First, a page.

Le Cirque: A Table in Heaven
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A FASCINATING LOOK AT A LEGENDARY RESTAURANT, A FAMILY AND A LEGACY
From the director of Page One: Inside the New York Times comes Le Cirque: A Table in Heaven, an intimate portrait of Le Cirque founder Sirio Maccioni and his three sons - Mauro, Marco and Mario - to whom he will one day leave his formidable cultural and culinary legacy. Director Andrew Rossi not only gains unbelievable access to the larger-than-life Maccioni family but also catches the family at a dramatic transition: the closing of Le Cirque in 2004, its celebrated re-opening in New York's Bloomberg building two years later followed by the nerve-wracking wait for New York's restaurant critics to weigh in on the new location.
Not only is Le Cirque: A Table in Heaven is a must-see for anyone who is passionate about food and dining, but it shows us a family embroiled in the age-old struggle between fathers, sons, tradition and change. Which, for the family behind Le Cirque, means the fate of one of New York's most treasured institutions hangs in the balance. Le Cirque: A Table in Heaven is a fascinating portrait of a family business caught in the world's spotlight.
Wonderful! Appealing to every taste. --David Wiegand, San Francisco Chronicle
A delight to watch. --Neil Genzlinger, New York Times
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This has been an "Andrew Rossi Film Festival" week for me. Two days ago I watched - and reviewed here on Amazon - his latest film: "Page One" about the New York Times and the effect of digital media on the printed newspaper. Then yesterday I got Rossi's previous directing effort: Le Cirque: A Table in Heaven" which he made on 2008. Both are excellent.
I won't go into the details of the film since fellow reviewer KG Harris has already done a fine job of that. But I'll add a few more insights, that I hope will be helpful.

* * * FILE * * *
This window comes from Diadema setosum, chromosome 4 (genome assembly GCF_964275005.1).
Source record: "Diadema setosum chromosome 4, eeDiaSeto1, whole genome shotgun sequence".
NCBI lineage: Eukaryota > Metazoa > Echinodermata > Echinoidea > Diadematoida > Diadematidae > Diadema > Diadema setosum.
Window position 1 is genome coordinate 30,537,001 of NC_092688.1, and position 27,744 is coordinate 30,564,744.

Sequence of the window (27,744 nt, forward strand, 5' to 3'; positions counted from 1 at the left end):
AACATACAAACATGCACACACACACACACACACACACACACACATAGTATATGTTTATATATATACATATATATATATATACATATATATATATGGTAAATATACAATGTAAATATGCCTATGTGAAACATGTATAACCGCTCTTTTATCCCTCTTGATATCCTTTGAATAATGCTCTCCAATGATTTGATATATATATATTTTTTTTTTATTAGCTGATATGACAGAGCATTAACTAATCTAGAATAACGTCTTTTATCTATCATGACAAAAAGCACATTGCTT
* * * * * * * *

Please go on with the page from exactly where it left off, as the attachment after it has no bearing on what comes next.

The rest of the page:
This film was produced by the HBO Documentary division of HBO Films and is being distributed on DVD by First Run Features - which has, over the last few years, created a niche in "foodie films" - "Kings of Pastry", " Guy Martin" and even "Dive!" (About dumpster divers - all of which I've reviewed on Amazon.
Rossi uses the same techniques as "Page One" here, getting total access to be with the Maccioni family (Sirio, the founder of Le Cirque, his wife, and their three sons) for a three year period. When he read that Sirio was closing the restaurant in the Palace Hotel, he realized he had only three months before that last serving on 12/31/2004. He followed the family for the next two years as they built and staffed the new location in the Bloomsberg Building. And you feel like a fly-on-the-wall in some scenes where Sirio and his sons argue. There's even a scene where Sirio enters an elevator, after a disappointment, and it's just he and the camera, alone, for 15 seconds.
Sirio started in the Restaurant business as a bus boy at age 13.Read more ›
Having watched numerous documentary features set in a similar milieu, I will say that Le Cirque's unique hook is portrayed in the family dynamic. Sirio is stubborn (and justifiably so), set in his habits, and mistrustful of change. Each of the sons represents a different way of thinking and as the future of the business is their legacy, the opposing viewpoints often lead to conflict. As decisions about the new Le Cirque push forward, the movie showcases the intimacies and frustrations that make for grand drama. Family business, both personal and private, is laid bare for the world to see. And while it becomes apparent there will never be a true meeting of minds, the family is bonded by love and the desire to succeed.Read more ›